Now this is what you'd call a good ole fashioned bind. On the one hand, there are obvious reasons--potential conflicts of interest, etc.--that Rudy Giuliani would want to put as much distance between himself and his consulting firm as possible. Which is why you get him saying stuff like this (via today's WaPo): During an interview in June with CNBC's Larry Kudlow, Giuliani said that he was spending no more than 10 percent of his time doing work for the firm while he was campaigning and that he planned to take a leave of absence.
Via Talking Points Memo, I see that Rudy Giuliani has gained the support of Joe Allbaugh, George W. Bush's first FEMA director and the man who gave us Brownie. The Politico reports: The endorsement is valuable for Giuliani because it gives the former New York mayor additional entr
Whether he intended to or not, at a town meeting in Iowa last night Rudy Giuliani offered what may be the most honest defense of torture I've seen from an American politician. It is also, of course, a deeply immoral one. Asked whether waterboarding constituted torture, he replied: It depends on how it’s done. It depends on the circumstances. It depends on who does it. [emphasis mine] What the United States is doing isn't torture because it's the United States doing it.
Alex Bolton has a great piece in The Hill about today's meeting between Sam Brownback and Rudy Giuliani. It made me think three things: 1.) Notwithstanding the meeting, it would be pretty hard for Brownback to endorse Giuliani. Consider, for example, this passage involving an anti-abortion activist in Iowa: Kim Lehman, president of Iowa Right to Life Committee and a member of the Iowans for Brownback Leadership Committee ...
More from that LAT-Bloomberg poll: Clinton pollster Mark Penn has recently been predicting that Rudy Giuliani's "tough guy" style will turn off female voters. Sure enough the new poll shows that 36 percent of male GOP primary voters like Rudy--but just 27 percent of female ones. Every other major candidate reverses that formula, faring better with the gals than with the guys. Fred Thompson, for instance, gets 18 percent of the women and 13 percent of the men. Romney runs 14-7 women-men and McCain 14-11.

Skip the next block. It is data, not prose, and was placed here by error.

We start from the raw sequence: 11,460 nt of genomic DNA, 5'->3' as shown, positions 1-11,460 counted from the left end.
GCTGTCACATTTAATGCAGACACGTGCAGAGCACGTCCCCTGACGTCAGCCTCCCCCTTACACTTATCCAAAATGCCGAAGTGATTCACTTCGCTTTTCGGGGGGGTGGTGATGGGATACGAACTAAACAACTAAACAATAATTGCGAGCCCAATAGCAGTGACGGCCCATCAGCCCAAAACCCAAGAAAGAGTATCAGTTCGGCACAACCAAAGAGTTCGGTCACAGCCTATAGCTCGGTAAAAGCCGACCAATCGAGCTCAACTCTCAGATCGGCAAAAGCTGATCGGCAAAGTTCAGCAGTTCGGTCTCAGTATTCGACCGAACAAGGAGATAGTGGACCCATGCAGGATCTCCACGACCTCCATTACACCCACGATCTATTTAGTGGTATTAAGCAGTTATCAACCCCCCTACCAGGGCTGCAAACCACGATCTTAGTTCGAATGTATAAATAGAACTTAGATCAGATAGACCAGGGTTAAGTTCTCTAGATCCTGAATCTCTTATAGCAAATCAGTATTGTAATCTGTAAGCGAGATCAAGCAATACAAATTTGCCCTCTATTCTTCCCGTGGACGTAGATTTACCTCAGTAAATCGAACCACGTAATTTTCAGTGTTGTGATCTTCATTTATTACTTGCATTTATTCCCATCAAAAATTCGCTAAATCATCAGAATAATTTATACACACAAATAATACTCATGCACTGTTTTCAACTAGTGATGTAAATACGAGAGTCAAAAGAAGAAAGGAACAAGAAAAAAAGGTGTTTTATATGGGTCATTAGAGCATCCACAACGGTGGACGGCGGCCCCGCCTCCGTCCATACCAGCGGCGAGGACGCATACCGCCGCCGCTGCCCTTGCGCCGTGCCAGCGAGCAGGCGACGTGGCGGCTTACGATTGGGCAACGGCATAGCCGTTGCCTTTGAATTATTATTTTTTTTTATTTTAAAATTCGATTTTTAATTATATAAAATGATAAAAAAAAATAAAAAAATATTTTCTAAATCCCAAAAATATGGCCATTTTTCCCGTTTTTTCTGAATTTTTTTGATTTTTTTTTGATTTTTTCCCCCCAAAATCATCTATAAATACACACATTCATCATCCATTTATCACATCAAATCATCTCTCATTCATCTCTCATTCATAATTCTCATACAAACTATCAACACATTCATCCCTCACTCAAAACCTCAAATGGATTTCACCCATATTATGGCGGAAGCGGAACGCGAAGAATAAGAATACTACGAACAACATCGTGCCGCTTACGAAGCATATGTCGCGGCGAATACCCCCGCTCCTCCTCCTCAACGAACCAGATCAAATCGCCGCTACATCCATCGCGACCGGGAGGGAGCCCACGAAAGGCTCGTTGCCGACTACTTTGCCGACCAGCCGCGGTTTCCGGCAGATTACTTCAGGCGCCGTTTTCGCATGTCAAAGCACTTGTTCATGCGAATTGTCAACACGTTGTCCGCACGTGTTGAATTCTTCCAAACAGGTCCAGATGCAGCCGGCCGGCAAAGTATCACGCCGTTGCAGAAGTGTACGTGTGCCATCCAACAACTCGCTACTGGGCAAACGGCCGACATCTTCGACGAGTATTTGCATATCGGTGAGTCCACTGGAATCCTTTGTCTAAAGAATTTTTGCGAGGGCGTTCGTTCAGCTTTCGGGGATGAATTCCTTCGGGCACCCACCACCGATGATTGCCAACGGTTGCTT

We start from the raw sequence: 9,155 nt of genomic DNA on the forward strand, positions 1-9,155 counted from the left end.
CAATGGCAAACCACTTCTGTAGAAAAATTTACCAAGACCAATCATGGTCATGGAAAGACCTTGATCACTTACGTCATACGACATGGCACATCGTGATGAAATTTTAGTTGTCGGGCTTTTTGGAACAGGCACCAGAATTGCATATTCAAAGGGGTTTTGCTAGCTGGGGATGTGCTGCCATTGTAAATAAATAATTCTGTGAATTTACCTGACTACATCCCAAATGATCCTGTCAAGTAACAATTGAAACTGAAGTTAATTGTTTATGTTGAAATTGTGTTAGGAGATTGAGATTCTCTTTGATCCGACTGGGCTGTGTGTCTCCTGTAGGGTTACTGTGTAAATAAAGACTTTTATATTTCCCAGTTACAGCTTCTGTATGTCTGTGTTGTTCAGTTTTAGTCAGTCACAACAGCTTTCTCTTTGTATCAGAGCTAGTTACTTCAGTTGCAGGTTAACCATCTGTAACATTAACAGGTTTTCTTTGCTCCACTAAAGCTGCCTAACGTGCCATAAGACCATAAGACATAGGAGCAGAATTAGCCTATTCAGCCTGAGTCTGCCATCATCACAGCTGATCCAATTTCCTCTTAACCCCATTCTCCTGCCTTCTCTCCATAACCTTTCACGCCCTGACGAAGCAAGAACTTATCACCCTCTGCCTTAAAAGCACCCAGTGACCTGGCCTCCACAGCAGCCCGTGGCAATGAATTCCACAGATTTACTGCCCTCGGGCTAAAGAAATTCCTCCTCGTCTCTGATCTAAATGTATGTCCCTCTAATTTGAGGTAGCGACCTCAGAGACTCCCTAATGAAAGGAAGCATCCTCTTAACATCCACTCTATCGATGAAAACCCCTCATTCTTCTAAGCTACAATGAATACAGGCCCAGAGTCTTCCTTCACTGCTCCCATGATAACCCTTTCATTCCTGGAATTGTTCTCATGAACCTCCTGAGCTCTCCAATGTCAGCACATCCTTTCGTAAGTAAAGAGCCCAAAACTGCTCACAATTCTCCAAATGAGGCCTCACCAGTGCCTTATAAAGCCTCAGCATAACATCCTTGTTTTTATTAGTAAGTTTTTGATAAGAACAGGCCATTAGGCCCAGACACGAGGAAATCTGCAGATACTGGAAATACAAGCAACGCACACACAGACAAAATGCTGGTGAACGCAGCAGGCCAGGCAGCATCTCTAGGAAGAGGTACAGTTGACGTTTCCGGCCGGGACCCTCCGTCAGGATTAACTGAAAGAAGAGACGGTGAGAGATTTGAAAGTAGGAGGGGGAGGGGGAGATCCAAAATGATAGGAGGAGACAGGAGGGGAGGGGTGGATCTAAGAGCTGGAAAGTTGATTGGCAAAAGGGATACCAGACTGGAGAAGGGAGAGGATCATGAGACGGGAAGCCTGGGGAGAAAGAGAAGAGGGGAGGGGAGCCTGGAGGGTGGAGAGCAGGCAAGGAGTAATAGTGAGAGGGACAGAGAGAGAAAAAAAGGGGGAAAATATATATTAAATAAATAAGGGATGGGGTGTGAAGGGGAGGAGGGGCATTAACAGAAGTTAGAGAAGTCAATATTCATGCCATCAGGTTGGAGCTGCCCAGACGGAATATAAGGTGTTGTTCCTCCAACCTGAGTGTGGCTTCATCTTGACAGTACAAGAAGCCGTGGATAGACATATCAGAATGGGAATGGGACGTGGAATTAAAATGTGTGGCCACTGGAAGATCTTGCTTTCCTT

No Amnesty: [Brendan Farrington and Libby Quaid, AP]: "In his first major policy proposal, Thompson challenged presidential rivals Rudy Giuliani and Mitt Romney by criticizing 'sanctuary cities' where city workers are barred from reporting suspected illegal immigrants who enroll their children in school or seek hospital treatment.
Mitt Romney vowed to measure the state of the American family, and improve it. He also joked about his Mormonism: "Family is the building block of the nation. It's the economic unit of society, and this isn't just rhetoric. Let me talk about this from the standpoint of reality--from economic reality. ...
Pandering as Overcompensation [Brian Beutler]: "It's hard not to suck up to the rottenest elements of the GOP if, like Rudy and Mitt, you have a history of universalizing health care, or regulating guns, or being friendly to 'the gays.' In recent history, the Republican party has been better at keeping people like that from reaching any real prominence." Waiting For Rudy [Byron York, The Corner]: "There's a lot of anticipation about Rudy Giuliani's appearance here tomorrow.
In their interview with Sean Hannity on Fox News tonight, Rudy Giuliani and his wife Judith completely fled from the notion that she would have a policy role in his administration. "I'm not political," Judith said, "and so, no, I know that I would never do that sort of thing." And so what would her role be? If we're fortunate enough to have Rudy serve the American people, Sean, I would, again, continue to take care of him. And to support him in any of the endeavors that he needs my support in. Glad we cleared that up. But Mrs.